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La Grande Observer Daily paper 09/19/14

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Home arrow COMMUNITY arrow Columnists arrow NO CHILD LEFT INSIDE: Balance bikes offer an option for kids

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NO CHILD LEFT INSIDE: Balance bikes offer an option for kids

I, like most of my generation, am a product of training wheels. While they are still the most common way to teach your kid to ride a bike, another option to consider is a balance bike. 

Balance bikes are bikes that don’t have chains, cranks, pedals or training wheels. Kids learn to scoot around on these bikes and then gain confidence to run and glide with the bike effortlessly over most surfaces. 

Riding a bike requires balance, an element that isn’t necessarily learned with training wheels. The concept is that kids go from a balance bike to a regular pedal bike, skipping the training wheels altogether.  

Balance bikes have been around for years but really became popular when some entrepreneurs decided to perfect and market the idea. There are numerous companies that make them. On average they cost about $99 and fit kids from ages 2 to 5.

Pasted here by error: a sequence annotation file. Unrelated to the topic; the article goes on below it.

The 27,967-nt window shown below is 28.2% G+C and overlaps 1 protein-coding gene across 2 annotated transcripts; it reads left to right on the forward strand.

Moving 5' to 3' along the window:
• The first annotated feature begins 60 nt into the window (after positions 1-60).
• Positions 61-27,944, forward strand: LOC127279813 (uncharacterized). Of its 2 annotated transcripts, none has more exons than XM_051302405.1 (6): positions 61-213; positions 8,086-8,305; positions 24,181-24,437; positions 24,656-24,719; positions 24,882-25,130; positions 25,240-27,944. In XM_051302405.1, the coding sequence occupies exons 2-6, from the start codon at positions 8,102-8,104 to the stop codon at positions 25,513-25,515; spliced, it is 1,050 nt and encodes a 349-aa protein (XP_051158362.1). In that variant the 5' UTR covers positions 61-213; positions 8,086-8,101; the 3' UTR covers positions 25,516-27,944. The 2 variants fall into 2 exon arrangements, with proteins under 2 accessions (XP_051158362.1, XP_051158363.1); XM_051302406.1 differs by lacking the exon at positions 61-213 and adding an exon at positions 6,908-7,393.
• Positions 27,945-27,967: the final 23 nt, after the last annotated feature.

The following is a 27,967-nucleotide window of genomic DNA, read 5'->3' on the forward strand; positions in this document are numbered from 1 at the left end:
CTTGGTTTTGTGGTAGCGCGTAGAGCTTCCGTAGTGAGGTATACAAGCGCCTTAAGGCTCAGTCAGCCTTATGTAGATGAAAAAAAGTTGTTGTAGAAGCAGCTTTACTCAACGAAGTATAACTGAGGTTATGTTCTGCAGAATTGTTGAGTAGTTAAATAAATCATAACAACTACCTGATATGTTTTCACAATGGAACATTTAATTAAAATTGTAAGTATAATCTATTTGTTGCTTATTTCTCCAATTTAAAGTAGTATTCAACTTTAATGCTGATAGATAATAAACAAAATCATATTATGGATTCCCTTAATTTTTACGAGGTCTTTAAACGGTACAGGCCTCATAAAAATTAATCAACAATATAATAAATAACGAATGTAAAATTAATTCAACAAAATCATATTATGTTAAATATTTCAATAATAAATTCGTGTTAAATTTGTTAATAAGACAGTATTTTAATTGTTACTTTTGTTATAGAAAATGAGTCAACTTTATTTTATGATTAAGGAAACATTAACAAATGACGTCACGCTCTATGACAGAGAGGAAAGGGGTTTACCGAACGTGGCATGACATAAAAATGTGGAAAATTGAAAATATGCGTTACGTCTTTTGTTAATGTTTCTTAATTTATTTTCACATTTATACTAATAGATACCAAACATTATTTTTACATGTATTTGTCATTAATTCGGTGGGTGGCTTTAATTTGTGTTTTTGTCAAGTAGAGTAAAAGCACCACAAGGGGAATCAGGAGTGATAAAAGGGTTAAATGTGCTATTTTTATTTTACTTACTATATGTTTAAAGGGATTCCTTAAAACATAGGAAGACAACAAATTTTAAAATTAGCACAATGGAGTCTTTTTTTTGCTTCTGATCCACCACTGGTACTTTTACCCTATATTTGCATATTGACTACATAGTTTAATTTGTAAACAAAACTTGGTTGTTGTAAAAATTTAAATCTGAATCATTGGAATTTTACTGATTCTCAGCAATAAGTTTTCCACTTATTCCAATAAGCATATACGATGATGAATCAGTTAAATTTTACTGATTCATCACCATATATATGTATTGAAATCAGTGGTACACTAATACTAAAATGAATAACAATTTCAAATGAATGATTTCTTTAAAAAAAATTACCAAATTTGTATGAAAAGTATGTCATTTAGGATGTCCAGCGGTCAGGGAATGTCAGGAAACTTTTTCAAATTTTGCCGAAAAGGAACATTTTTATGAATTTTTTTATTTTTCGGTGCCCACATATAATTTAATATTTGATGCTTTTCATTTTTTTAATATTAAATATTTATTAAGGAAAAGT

Some balance bikes look like regular bikes while others have a nontraditional bike design. You can find balance bikes made from steel, aluminum, plastic, wood, bamboo and even carbon fiber. As a mom I personally prefer those that look like a real bike and adjust to fit a growing kid.

If having an extra bike around — or the expense doesn’t sound appealing  — then you can transform your kid’s bike into a balance bike. This website has great directions, http://www.instructables.com/id/Make-a-kids-bike-into-a-balance-bike/. 

The biggest advantage I’ve seen with purchased balance bikes is the weight difference. Most kid bikes practically weigh as much as the kid themselves, making it difficult to pedal for a youngster. My son has a Strider bike and it only weighs 6.5 pounds so it’s very easy for him to handle. 

I would also like to mention that balance bikes are great for kids who might struggle with balance because of autism or a disability.  Along with the experience of riding a bike, children can improve their balance, coordination and motor skills. My friend’s son, who has Down syndrome, can’t ride a regular two-wheel bicycle but he can ride a balance bike.

I’m a fan of balance bikes and have been since my son started riding one when he was 2 years old. There’s something to be said for their efficiency when a toddler can cruise faster on his bike than I can walk. If you are skeptical contact me via email and your kiddo can try out my son’s bike. 

Meg is a local mom of two boys. She has a degree in outdoor recreation and loves to be outside with her family and friends. You can contact her at This e-mail address is being protected from spam bots, you need JavaScript enabled to view it  

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